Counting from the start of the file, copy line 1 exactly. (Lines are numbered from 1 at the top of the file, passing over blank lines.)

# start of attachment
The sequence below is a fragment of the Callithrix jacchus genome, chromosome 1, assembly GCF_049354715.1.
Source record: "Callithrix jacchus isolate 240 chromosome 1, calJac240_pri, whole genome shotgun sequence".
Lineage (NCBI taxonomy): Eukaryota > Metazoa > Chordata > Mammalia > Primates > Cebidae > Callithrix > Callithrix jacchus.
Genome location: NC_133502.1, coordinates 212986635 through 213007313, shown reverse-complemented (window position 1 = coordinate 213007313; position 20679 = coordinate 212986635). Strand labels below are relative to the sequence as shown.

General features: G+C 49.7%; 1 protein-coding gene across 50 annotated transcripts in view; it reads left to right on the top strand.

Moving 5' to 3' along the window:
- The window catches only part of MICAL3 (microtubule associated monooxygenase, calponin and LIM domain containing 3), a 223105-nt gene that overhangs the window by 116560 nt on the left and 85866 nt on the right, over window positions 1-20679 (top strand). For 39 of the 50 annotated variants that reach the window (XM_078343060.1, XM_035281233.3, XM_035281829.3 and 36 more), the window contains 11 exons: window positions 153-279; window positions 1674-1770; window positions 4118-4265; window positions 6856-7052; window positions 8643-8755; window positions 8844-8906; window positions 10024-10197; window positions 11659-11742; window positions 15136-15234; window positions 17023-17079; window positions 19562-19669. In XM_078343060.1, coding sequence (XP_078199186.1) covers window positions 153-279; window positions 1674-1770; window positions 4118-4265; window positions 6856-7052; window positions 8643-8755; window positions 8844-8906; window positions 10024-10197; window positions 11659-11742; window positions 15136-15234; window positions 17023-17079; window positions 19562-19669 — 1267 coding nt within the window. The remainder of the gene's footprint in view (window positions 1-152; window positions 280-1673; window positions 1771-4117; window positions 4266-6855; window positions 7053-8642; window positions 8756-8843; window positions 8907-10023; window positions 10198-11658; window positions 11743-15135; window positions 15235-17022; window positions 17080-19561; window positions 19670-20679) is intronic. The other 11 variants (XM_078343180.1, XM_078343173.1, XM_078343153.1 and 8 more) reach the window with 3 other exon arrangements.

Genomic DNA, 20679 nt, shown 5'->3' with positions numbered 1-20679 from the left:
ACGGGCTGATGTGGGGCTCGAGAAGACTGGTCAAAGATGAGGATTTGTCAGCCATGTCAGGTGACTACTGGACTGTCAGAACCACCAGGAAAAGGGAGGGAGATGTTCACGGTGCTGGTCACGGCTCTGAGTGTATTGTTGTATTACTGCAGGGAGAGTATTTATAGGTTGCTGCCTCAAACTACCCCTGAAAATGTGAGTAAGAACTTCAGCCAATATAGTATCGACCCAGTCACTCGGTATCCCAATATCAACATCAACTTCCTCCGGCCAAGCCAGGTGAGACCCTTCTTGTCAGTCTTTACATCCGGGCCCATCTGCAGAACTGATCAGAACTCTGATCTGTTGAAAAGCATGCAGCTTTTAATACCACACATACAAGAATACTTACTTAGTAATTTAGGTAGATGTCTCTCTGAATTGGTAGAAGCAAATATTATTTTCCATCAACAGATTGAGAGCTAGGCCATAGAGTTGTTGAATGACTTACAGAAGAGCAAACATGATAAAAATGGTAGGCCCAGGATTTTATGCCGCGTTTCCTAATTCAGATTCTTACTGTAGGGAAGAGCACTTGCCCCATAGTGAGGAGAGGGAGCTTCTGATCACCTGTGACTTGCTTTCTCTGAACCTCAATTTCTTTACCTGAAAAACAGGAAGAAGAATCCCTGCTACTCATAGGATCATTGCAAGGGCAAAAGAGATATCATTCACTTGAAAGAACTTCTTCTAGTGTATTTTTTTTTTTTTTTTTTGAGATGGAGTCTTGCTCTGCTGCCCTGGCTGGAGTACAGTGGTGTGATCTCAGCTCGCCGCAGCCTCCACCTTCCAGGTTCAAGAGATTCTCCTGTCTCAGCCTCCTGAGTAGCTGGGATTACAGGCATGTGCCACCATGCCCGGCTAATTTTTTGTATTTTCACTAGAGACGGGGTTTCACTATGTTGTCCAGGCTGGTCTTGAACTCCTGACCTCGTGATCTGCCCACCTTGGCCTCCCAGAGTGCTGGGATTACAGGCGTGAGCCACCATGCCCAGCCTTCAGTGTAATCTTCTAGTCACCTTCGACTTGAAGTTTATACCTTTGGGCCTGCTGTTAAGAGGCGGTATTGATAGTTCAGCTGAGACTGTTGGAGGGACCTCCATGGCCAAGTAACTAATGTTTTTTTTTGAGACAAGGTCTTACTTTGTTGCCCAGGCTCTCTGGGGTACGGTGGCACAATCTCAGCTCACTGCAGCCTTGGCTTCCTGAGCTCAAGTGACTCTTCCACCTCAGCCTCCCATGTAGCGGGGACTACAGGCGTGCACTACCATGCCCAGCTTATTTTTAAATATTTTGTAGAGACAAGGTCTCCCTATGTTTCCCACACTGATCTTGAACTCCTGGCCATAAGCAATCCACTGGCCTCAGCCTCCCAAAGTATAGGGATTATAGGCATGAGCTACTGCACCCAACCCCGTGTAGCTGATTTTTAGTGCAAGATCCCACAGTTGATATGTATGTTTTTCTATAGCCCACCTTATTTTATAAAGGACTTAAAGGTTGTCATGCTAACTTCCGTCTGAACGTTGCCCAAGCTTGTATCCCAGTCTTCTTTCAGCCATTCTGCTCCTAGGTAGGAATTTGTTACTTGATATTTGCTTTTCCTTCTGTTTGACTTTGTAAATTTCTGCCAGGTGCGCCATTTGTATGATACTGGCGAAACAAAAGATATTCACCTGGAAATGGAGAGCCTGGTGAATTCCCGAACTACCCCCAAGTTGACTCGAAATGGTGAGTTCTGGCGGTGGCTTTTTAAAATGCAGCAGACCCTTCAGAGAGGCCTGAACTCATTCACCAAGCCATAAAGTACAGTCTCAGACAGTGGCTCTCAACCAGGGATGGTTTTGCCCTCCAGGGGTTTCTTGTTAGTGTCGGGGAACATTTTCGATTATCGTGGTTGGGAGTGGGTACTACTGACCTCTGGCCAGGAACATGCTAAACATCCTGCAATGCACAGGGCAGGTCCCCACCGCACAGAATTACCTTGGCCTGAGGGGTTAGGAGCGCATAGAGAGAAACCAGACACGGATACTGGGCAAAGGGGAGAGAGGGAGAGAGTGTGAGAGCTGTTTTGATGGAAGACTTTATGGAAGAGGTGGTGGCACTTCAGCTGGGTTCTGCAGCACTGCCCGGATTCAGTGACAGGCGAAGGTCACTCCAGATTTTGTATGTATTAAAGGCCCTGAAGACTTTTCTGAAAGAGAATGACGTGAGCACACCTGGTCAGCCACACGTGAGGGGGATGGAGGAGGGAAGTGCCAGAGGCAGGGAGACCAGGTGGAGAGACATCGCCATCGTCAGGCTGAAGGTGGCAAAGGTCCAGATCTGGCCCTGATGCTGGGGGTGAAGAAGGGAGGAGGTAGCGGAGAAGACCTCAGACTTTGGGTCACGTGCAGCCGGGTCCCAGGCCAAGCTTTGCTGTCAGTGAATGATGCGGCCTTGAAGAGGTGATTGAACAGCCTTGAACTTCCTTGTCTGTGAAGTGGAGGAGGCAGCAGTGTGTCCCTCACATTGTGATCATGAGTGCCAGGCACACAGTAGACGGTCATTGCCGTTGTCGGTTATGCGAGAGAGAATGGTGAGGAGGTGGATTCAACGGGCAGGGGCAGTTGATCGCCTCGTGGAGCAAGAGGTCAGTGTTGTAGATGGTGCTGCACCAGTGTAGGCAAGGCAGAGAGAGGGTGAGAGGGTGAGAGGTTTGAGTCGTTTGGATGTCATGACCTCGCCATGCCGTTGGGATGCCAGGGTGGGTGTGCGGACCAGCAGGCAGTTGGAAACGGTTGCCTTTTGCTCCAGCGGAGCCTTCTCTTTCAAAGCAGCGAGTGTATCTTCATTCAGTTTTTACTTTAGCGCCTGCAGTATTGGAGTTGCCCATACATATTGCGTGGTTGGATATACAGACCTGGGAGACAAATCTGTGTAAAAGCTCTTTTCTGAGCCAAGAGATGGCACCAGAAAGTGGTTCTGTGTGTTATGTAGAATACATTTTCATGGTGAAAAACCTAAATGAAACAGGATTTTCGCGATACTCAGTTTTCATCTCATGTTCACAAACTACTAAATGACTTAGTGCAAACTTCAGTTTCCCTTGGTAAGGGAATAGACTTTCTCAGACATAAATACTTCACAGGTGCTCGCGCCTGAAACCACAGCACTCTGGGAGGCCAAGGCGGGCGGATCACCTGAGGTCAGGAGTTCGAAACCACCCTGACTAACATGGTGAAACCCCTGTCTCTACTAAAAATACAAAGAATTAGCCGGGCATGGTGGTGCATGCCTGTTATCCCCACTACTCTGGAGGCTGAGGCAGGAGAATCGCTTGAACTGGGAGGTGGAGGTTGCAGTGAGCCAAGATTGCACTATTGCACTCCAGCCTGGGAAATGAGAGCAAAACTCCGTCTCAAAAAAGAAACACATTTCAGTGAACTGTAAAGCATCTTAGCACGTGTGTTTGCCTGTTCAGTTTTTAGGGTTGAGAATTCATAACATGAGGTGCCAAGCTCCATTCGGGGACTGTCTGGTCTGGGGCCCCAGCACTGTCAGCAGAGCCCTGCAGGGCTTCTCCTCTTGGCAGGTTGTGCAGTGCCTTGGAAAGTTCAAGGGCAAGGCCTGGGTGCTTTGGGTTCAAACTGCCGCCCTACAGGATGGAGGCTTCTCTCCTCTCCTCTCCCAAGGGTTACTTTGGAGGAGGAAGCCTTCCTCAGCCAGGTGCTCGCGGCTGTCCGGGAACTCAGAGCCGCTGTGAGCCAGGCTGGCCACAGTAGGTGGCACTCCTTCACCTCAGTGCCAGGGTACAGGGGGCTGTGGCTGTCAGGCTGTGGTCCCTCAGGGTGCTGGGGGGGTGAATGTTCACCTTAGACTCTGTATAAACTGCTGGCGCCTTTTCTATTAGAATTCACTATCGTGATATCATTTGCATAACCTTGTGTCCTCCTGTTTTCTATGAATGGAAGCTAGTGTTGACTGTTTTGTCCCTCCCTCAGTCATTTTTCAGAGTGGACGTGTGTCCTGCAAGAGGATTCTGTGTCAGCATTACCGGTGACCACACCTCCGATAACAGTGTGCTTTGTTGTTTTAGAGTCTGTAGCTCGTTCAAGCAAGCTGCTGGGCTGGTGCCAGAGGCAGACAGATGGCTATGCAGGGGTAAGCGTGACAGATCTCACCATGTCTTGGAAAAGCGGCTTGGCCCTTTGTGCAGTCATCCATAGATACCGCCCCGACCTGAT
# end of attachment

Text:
The sequence below is a fragment of the Callithrix jacchus genome, chromosome 1, assembly GCF_049354715.1.